Mudbound Magic

Former Oklahoman Hillary Jordan saw her novel come to life in the Oscar-nominated film Mudbound.

Hillary Jordan is the author of Mudbound, a novel turned movie with four Academy Award nominations. Photos courtesy Hillary Jordan

The average author may not live to see an original work garner any recognition – no awards, international translations or on-screen adaptations. Former Oklahoman and author Hillary Jordan, however, accomplished all that and more … on her first try.

Jordan, born in Dallas, spent many of her formative years in Muskogee – an upbringing that influenced the characters and setting of her debut novel, Mudbound. The book, along with winning a bevy of literary awards, was adapted for the silver screen in 2017 with a stellar cast, including Carey Mulligan and Mary J. Blige. The film has been nominated for four Academy Awards, including best adapted screenplay and best supporting actress (Blige). The awards are March 4.

It seems obvious that Jordan was born to tell stories, but it took her awhile to embrace the calling. After graduating from Wellesley College, she spent 15 years as a copywriter before experiencing what she describes as a “personal insurrection,” when she decided to pursue writing full time. That insurrection was well worth it; during her rigorous master of fine arts program at Columbia University, Mudbound was born.

“It took me six years and 11 full drafts and was finally published in 2008,” she says.

The novel, set in the 1940s, tells the story of two families – one white, the McAllans, and one black, the Jacksons – living on a desolate farm in the Mississippi Delta during World War II. The McAllans own the farm while the Jacksons work it. Harrowing racism, unlikely friendships, the horrors of war and dangerous romance combine to create a compelling narrative, pieced together through both intensive research and familial anecdotes.

Photo courtesy Hillary Jordan

Mudbound was inspired by stories I heard growing up about my grandparents’ farm, which was in Lake Village, Arkansas. It was a primitive place, an unpainted shotgun shack with no electricity, running water or telephone,” Jordan says. “They named it ‘Mudbound’ because whenever it rained, the roads would flood and they’d be stranded for days.”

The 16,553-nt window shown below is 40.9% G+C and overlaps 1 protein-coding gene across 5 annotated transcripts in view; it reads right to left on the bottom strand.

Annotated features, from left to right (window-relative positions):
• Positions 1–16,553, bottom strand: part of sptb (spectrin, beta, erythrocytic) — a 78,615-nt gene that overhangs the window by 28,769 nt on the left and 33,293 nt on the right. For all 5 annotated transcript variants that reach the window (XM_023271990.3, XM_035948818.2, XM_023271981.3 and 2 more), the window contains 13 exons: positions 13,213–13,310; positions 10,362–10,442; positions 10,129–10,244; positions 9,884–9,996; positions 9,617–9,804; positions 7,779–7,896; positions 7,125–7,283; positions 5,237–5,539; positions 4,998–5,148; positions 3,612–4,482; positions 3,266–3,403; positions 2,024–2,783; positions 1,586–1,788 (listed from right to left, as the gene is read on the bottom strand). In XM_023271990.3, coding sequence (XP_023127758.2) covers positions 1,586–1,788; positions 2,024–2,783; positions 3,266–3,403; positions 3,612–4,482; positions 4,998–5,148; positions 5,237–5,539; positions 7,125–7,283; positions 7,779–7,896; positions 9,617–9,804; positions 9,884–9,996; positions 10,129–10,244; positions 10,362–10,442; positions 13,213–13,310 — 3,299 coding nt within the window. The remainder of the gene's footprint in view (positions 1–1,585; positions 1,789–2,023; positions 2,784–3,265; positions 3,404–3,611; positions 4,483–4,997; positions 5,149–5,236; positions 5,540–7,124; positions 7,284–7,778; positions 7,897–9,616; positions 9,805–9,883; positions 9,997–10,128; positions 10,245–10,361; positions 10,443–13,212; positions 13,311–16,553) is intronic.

Tackling such a heavy subject matter could make for a depressing journey, but Jordan’s addition of an inter-racial friendship between the story’s two war veterans – Jamie McAllan and Ronsel Jackson – adds a glimmer of hope that Jordan finds almost requisite in today’s politically charged atmosphere.

“Both the book and film portray the cruelty and insanity of racism, but they also offer, in the friendship between Jamie and Ronsel, a hopeful vision of where we might go if we can overcome prejudice and recognize our common humanity,” she says. “It’s a message that I think is desperately needed right now.”

Book-to-screen adaptations sometimes disappoint, with bad casting and an unfaithful retelling, but Jordan says the film’s director, Dee Rees, did just the opposite.

“I was a little nervous initially – I know very few authors who like their adaptations, but Dee did a fantastic job of bringing my story to life,” she says. “A riveting script, superb acting, gorgeous cinematography, four Oscar nominations … who gets this?”

Jordan lives in Brooklyn and is concurrently working on a sequel to Mudbound and adaptations of her other works, Aftermirth and When She Woke. Visit for more.